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    yarn add react-native-quick-sqlite
    npx pod-install

Quick SQLite embeds the latest version of SQLite and provides a low-level JSI-backed API to execute SQL queries.

Performance metrics are intentionally not presented, anecdotic testimonies suggest anywhere between 2x and 5x speed improvement. On small queries you might not notice a difference with the old bridge but as you send large data to JS the speed increase is considerable.

Starting on version 8.0.0 only React-Native 0.71 onwards is supported. This is due to internal changes to React-Native artifacts. If you are on < 0.71 use the latest 7.x.x version.

TypeORM is officially supported, however, there is currently a parsing issue with React-Native 0.71 and its babel configuration and therefore it will not work, nothing wrong with this package, this is purely an issue on TypeORM.


import {open} from 'react-native-quick-sqlite'

const db = open('myDb.sqlite')

// The db object now contains the following methods:

db = {
  close: () => void,
  delete: () => void,
  attach: (dbNameToAttach: string, alias: string, location?: string) => void,
  detach: (alias: string) => void,
  transaction: (fn: (tx: Transaction) => void) => Promise<void>,
  execute: (query: string, params?: any[]) => QueryResult,
  executeAsync: (
    query: string,
    params?: any[]
  ) => Promise<QueryResult>,
  executeBatch: (commands: SQLBatchParams[]) => BatchQueryResult,
  executeBatchAsync: (commands: SQLBatchParams[]) => Promise<BatchQueryResult>,
  loadFile: (location: string) => FileLoadResult;,
  loadFileAsync: (location: string) => Promise<FileLoadResult>

Simple queries

The basic query is synchronous, it will block rendering on large operations, further below you will find async versions.

import { open } from 'react-native-quick-sqlite';

try {
  const db = open('myDb.sqlite');

  let { rows } = db.execute('SELECT somevalue FROM sometable');

  rows.forEach((row) => {

  let { rowsAffected } = await db.executeAsync(
    'UPDATE sometable SET somecolumn = ? where somekey = ?',
    [0, 1]

  console.log(`Update affected ${rowsAffected} rows`);
} catch (e) {
  console.error('Something went wrong executing SQL commands:', e.message);


Throwing an error inside the callback will ROLLBACK the transaction.

If you want to execute a large set of commands as fast as possible you should use the executeBatch method, it wraps all the commands in a transaction and has less overhead.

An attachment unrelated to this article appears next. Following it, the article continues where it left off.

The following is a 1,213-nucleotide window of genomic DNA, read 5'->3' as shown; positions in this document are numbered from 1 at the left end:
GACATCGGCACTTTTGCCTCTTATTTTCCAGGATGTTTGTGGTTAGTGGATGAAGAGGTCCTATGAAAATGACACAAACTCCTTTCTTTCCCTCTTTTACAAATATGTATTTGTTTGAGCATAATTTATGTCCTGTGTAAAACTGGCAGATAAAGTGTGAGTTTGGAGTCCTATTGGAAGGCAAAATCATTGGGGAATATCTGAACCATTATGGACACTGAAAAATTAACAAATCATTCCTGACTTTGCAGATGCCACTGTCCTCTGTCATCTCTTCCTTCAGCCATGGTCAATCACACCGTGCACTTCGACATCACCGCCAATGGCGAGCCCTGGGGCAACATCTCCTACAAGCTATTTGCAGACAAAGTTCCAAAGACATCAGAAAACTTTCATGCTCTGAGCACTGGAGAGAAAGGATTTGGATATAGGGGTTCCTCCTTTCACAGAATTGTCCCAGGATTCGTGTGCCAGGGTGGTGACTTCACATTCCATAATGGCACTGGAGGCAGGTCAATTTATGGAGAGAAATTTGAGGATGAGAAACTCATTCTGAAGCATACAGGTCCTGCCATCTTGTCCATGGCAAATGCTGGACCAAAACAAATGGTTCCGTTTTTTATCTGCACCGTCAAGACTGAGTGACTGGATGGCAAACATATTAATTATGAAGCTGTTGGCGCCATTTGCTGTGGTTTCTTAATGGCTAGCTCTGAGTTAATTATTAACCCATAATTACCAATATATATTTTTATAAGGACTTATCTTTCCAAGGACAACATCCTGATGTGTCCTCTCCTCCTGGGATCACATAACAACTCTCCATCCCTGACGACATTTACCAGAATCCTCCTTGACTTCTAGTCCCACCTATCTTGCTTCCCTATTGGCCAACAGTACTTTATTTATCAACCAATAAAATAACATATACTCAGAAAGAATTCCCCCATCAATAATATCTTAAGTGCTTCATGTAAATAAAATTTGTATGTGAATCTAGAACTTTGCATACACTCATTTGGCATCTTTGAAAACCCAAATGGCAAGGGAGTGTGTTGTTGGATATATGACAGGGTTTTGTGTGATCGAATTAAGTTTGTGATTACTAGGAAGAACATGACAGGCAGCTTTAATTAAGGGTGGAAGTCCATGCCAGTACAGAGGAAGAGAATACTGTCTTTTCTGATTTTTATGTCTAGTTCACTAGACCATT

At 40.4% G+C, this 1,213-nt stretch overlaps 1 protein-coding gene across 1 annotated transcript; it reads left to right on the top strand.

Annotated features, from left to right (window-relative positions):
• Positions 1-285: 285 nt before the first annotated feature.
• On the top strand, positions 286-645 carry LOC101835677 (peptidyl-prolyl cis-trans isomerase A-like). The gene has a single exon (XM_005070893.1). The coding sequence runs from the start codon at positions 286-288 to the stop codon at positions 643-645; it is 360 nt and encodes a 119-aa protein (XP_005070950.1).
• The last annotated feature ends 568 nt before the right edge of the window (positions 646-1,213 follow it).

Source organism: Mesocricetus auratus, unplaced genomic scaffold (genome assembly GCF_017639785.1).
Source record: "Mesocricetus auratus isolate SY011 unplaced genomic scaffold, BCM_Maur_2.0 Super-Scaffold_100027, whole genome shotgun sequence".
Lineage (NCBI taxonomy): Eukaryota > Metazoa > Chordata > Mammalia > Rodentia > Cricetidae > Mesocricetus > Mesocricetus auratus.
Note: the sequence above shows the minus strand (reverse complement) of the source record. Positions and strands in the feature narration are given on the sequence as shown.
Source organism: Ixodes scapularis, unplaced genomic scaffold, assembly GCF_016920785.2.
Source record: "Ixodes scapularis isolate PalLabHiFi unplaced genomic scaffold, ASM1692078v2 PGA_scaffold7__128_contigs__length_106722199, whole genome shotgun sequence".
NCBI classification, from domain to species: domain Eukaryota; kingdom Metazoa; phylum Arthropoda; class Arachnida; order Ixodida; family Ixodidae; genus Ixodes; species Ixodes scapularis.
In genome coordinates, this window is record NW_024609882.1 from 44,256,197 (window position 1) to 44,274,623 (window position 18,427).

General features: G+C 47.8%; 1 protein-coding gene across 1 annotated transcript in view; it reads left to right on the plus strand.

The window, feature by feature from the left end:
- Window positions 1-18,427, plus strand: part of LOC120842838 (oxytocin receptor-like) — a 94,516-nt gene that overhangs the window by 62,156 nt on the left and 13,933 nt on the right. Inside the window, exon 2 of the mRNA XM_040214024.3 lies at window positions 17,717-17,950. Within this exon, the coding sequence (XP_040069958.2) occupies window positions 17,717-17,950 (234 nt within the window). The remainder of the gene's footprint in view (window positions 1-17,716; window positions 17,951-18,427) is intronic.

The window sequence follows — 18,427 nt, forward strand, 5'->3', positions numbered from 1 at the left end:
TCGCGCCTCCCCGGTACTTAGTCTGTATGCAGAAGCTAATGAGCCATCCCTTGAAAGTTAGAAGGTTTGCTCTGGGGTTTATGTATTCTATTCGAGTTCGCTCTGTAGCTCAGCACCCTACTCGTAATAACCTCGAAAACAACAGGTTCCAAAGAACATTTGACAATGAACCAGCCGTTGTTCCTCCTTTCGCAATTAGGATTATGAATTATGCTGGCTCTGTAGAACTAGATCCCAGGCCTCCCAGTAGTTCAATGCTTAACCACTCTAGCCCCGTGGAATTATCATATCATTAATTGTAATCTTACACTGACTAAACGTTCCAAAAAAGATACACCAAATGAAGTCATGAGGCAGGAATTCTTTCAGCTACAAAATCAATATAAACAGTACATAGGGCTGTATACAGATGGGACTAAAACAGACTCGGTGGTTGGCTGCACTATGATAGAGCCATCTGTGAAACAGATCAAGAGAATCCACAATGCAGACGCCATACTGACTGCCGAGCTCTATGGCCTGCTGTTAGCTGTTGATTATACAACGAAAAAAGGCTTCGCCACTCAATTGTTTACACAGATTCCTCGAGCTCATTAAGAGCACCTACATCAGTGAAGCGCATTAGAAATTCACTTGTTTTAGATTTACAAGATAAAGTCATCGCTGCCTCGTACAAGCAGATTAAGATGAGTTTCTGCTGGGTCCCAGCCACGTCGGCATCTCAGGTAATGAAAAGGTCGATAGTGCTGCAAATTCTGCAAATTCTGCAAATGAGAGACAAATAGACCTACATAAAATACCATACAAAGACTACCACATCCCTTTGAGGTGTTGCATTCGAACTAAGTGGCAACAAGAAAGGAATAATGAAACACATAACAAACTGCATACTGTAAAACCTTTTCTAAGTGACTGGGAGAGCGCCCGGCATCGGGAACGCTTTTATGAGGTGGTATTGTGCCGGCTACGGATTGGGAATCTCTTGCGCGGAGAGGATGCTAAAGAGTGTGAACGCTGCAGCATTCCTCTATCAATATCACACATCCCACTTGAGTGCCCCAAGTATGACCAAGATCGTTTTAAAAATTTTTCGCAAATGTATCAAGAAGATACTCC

await QuickSQLite.transaction('myDatabase', (tx) => {
  const { status } = tx.execute(
    'UPDATE sometable SET somecolumn = ? where somekey = ?',
    [0, 1]

  // offload from JS thread
  await tx.executeAsync = tx.executeAsync(
    'UPDATE sometable SET somecolumn = ? where somekey = ?',
    [0, 1]

  // Any uncatched error ROLLBACK transaction
  throw new Error('Random Error!');

  // You can manually commit or rollback
  // or

Batch operation

Batch execution allows the transactional execution of a set of commands

const commands = [
  ['CREATE TABLE TEST (id integer)'],
  ['INSERT INTO TEST (id) VALUES (?)', [1]],
  [('INSERT INTO TEST (id) VALUES (?)', [2])],
  [('INSERT INTO TEST (id) VALUES (?)', [[3], [4], [5], [6]])],

const res = QuickSQLite.executeSqlBatch('myDatabase', commands);

console.log(`Batch affected ${result.rowsAffected} rows`);

Dynamic Column Metadata

In some scenarios, dynamic applications may need to get some metadata information about the returned result set.

This can be done by testing the returned data directly, but in some cases may not be enough, for example when data is stored outside SQLite datatypes. When fetching data directly from tables or views linked to table columns, SQLite can identify the table declared types:

let { metadata } = QuickSQLite.executeSql(
  'SELECT int_column_1, bol_column_2 FROM sometable'

metadata.forEach((column) => {
  // Output:
  // int_column_1 - INTEGER
  // bol_column_2 - BOOLEAN
  console.log(`${column.columnName} - ${column.columnDeclaredType}`);

Async operations

You might have too much SQL to process and it will cause your application to freeze. There are async versions for some of the operations. This will offload the SQLite processing to a different thread.

  'SELECT * FROM "User";',
  []).then(({rows}) => {
    console.log('users', rows);

Attach or Detach other databases

SQLite supports attaching or detaching other database files into your main database connection through an alias. You can do any operation you like on this attached database like JOIN results across tables in different schemas, or update data or objects. These databases can have different configurations, like journal modes, and cache settings.